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Another billion-tonne oil and gas discovery in Bohai oilfield

(ATF) The China National Offshore Oil Corporation on Tuesday announced another large-scale oil and gas discovery in the Bohai sea, in the Bozhong 13-2 oil and gas field.

CNOOC said it has proven geological reserves of 100 million tonnes of oil and gas.

The Bozhong 13-2 oil and gas field is located in the central waters of the Bohai Sea, about 140 kilometers from Tianjin, a major port in northeastern China, just south of Beijing. The oil and gas field has an average water depth of about 23.2 metres, the Beijing Daily reported

The discovery well Bozhong 13-2-2 encountered an oil layer with a thickness of about 346 metres and was completed at a depth of 5,223 metres.

After testing, the well produced about 300 tonnes of crude oil and 150,000 cubic metres of natural gas per day on average. 

Zhou Xinhuai, general manager of CNOOC Exploration Department, said the discovery of the Bozhong 13-2 oil and gas field was important and valuable for future exploration of the same type of field in the area and other offshore locations.

CNOOC, which is one of the largest national oil companies in China, began to conduct oil and gas exploration in the depths of the Bohai Sea as early as half a century ago. After generations of effort drilling and searching for oil and gas, explorers continued to tackle key problems, until the group discovered Jinzhou 25-1 South and other high-level large and medium-sized oil fields.

In a bid to achieve an efficient conversion of reserves, the company has applied an integrated management model of exploration and development, using existing oilfield facilities to quickly promote the construction of well areas. Exploratory wells are directly converted into production wells for test production, to reduce drilling costs and increase the oil and gas yield.

Zhou Xinhuai said that during the 14th Five-Year Plan period, which began this year, CNOOC workers would continue to implement their development plan at the Bozhong 13-2 oil and gas field and become an important force for the Bohai Sea.

CNOOC ‘targeting South China Sea and onshore sites’

CNOOC said early this month it would accelerate the exploration and development of natural gas, including deepwater reserves in the South China Sea and unconventional resources onshore China, to cut carbon emissions.

One of the industry’s lowest-cost explorers and producers, CNOOC said net oil and gas output last year grew by 5% to 528 million barrels of oil equivalent (boe) and it aimed to raise 2021 output to 545-555 million boe.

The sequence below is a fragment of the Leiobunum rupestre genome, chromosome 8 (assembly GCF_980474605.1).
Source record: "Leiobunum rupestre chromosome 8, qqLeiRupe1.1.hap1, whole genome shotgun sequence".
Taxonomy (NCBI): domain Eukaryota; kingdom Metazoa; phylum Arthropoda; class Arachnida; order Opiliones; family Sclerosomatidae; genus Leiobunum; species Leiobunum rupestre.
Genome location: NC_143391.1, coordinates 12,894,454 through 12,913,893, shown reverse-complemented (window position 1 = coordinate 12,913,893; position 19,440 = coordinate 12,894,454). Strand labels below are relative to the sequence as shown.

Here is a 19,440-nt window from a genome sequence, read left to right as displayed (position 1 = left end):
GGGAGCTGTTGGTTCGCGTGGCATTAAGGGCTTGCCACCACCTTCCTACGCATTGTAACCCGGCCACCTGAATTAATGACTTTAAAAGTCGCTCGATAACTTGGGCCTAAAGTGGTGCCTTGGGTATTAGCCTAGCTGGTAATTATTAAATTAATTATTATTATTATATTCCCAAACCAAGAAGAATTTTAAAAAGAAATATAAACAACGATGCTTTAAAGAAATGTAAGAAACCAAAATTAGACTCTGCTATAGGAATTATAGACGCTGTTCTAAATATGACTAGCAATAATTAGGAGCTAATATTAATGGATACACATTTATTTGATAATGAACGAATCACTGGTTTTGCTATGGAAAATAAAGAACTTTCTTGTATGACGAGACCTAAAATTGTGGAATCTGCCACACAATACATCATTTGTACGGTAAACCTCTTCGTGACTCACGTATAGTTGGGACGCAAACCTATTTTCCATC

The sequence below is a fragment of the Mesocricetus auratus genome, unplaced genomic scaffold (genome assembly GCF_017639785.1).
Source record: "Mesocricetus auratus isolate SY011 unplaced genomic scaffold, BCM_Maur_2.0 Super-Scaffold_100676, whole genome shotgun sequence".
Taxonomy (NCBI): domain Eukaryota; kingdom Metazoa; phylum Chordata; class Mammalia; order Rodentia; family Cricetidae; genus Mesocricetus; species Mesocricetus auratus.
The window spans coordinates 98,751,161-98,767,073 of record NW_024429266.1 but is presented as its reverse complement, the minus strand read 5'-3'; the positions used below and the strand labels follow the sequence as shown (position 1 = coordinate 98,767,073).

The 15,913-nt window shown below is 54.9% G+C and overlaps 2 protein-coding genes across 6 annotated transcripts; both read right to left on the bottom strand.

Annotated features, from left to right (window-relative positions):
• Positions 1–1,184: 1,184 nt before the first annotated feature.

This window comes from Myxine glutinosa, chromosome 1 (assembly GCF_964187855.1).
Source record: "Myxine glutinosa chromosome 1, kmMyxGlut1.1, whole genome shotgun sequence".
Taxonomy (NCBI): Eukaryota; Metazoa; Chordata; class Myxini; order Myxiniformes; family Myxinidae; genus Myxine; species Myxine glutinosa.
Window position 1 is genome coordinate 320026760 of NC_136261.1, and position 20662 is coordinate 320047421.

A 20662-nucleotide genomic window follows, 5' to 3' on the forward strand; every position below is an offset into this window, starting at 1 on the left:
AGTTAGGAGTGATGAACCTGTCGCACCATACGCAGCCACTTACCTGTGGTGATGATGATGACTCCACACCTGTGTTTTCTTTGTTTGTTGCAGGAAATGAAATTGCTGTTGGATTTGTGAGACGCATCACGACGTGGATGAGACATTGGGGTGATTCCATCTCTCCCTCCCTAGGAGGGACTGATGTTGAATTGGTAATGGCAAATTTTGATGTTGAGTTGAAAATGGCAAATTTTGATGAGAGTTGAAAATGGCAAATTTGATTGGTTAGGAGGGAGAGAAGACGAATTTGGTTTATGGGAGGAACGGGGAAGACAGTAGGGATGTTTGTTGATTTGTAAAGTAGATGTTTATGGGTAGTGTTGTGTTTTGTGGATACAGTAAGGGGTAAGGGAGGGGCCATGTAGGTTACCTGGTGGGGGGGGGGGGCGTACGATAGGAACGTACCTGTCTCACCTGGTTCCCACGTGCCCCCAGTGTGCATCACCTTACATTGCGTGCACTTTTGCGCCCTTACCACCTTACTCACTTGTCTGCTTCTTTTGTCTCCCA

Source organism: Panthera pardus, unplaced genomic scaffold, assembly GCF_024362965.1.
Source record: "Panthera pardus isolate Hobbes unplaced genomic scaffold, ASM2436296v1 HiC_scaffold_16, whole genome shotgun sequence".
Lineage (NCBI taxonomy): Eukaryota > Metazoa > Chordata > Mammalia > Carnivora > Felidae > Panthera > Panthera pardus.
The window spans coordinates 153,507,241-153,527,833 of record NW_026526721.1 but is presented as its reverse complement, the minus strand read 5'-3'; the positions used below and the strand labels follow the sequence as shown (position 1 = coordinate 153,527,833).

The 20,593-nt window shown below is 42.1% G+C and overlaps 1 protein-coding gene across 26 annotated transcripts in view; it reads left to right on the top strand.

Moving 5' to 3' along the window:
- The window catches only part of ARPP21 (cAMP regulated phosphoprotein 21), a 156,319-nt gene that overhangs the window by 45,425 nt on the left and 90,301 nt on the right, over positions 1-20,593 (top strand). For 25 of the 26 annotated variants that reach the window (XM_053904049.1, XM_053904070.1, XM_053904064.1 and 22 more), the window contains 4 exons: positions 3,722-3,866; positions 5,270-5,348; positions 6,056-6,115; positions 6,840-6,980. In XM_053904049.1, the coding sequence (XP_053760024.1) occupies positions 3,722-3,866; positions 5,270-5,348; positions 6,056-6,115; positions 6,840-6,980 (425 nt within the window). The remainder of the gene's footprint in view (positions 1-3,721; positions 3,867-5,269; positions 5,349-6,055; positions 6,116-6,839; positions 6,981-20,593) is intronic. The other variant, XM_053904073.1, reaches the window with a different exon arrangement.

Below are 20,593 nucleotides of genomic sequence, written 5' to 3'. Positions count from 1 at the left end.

It plans capital spending this year of 90-100 billion yuan (nearly $14 billion-$15.5 billion), the highest since 2014, as it prioritises domestic drilling and natural gas, which is less carbon intensive than oil.

With the aim of making gas 30% of its portfolio by 2025 and half by 2035, CNOOC will expedite large discoveries, such as Lingshui 17-2 in the South China Sea and Bozhong 19-6 in the Bohai Bay off north China.

It will also tap unconventional resources, including coal-seam gas, tight gas and shale gas in China.

“Bohai Bay has huge natural gas potential and our exploration at the South China Sea is only at early stage,” CEO Xu Keqiang told reporters.

CNOOC will also consider acquiring gas assets outside China, Xu added.

Production from offshore China will account for about 68% of the 2021 target and overseas operations 32%, compared with the 64%-36% split seen in the previous two years, the company said.

Of 19 projects to commence operation this year, a stand-out is CNOOC’s first major fully-owned deepwater gas field, Lingshui 17-2.

CNOOC in January started sailing Shenhai-1, a newly-commissioned deepwater oil and gas production and storage platform, to Lingshui. First output is expected late this year and annual output will reach more than 3 billion cubic metres.

The company has said 3%-5% of its total annual spending will be on offshore wind power, following the launch of its first wind power farm in east China last September and expansion planned in several other coastal provinces.

Asked about its fluctuating share prices following Washington’s blacklisting, CEO Xu said CNOOC has been communicating with the US government to overcome misunderstandings “so to be removed from the sanction list as soon as possible”.

CNOOC’s Hong Kong-listed shared have recovered more than 20% over the last three weeks as European and Asian investors bargain-hunted its shares hit by the US investment ban.

With reporting by Reuters



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